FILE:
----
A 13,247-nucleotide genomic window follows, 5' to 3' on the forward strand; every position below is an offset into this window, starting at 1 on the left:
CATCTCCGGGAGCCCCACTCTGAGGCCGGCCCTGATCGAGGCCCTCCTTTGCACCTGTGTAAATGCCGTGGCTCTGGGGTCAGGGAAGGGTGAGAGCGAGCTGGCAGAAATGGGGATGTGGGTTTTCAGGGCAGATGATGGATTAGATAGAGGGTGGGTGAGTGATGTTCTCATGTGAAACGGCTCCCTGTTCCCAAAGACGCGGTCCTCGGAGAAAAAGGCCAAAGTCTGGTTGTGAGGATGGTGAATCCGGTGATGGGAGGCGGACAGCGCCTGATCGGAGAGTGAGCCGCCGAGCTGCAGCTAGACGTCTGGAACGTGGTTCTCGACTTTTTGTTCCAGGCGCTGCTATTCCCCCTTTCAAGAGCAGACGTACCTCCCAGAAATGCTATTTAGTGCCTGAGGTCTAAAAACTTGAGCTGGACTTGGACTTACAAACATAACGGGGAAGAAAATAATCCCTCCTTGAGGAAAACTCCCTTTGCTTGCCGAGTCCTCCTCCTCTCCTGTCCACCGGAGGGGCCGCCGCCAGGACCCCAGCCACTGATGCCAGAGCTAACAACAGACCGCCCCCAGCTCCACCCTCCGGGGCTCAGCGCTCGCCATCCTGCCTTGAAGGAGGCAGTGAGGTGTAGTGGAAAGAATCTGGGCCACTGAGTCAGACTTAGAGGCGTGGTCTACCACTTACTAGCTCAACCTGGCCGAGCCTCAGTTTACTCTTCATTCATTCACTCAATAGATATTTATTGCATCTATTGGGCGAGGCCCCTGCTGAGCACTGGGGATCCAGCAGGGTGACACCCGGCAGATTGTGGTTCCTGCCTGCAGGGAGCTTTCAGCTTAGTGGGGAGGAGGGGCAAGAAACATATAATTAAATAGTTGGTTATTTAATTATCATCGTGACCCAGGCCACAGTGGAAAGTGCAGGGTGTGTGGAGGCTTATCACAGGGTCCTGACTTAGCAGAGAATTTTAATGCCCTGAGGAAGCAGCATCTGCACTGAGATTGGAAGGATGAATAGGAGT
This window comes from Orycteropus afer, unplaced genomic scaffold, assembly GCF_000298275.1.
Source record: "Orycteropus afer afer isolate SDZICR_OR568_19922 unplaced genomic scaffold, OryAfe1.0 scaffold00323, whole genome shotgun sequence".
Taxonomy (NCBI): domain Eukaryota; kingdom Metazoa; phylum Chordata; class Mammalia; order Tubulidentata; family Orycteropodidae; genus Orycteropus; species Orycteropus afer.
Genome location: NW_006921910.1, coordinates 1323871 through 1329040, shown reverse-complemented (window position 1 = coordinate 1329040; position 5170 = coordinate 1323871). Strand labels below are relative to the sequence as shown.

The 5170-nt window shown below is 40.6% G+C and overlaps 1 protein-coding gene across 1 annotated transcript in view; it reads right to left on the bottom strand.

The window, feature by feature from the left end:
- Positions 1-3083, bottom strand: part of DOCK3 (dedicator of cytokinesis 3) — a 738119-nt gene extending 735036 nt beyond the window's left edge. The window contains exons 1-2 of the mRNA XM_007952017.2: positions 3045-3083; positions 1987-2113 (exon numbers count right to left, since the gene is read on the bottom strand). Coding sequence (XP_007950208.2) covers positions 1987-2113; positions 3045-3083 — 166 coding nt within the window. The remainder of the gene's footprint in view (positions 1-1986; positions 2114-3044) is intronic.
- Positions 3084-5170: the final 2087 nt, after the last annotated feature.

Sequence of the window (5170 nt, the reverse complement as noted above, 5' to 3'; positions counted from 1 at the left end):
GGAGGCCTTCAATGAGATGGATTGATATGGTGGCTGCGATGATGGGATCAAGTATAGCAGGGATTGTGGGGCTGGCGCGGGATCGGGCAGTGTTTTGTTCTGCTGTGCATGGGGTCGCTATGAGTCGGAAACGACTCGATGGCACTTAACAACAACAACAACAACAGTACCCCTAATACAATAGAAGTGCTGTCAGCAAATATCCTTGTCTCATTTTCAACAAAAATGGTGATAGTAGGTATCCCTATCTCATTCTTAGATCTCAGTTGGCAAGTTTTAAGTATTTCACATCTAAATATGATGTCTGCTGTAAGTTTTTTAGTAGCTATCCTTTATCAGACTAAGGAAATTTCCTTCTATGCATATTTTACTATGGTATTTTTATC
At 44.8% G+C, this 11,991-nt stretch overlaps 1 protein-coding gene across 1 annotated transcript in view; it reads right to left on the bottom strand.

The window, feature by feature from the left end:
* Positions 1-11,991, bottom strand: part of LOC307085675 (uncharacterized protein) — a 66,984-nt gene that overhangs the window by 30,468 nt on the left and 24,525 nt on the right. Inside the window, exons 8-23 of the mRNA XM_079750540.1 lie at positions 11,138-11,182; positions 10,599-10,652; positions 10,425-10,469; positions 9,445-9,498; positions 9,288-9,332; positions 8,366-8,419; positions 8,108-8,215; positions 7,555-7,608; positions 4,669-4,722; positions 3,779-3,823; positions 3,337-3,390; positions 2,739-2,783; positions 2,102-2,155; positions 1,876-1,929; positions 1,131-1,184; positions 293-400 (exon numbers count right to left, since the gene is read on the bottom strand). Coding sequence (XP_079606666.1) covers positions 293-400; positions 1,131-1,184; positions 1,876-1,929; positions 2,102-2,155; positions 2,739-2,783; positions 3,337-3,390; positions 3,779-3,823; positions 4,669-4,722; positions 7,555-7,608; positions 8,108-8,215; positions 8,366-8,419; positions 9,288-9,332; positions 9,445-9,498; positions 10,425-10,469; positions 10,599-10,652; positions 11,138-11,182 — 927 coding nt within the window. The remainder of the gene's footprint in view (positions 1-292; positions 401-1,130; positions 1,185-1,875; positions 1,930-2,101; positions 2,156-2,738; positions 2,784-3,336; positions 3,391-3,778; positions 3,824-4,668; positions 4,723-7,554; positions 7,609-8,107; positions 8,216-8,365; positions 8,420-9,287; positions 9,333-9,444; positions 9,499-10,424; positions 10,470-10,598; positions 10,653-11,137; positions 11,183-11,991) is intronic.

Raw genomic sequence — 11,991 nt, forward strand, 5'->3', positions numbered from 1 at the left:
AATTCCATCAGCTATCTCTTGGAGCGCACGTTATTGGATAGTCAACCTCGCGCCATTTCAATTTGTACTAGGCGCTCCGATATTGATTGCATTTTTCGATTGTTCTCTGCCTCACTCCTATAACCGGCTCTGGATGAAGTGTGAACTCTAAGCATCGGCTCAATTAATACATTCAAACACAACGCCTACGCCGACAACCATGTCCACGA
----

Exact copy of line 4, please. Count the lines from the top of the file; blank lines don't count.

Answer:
Source record: "Orycteropus afer afer isolate SDZICR_OR568_19922 unplaced genomic scaffold, OryAfe1.0 scaffold00323, whole genome shotgun sequence".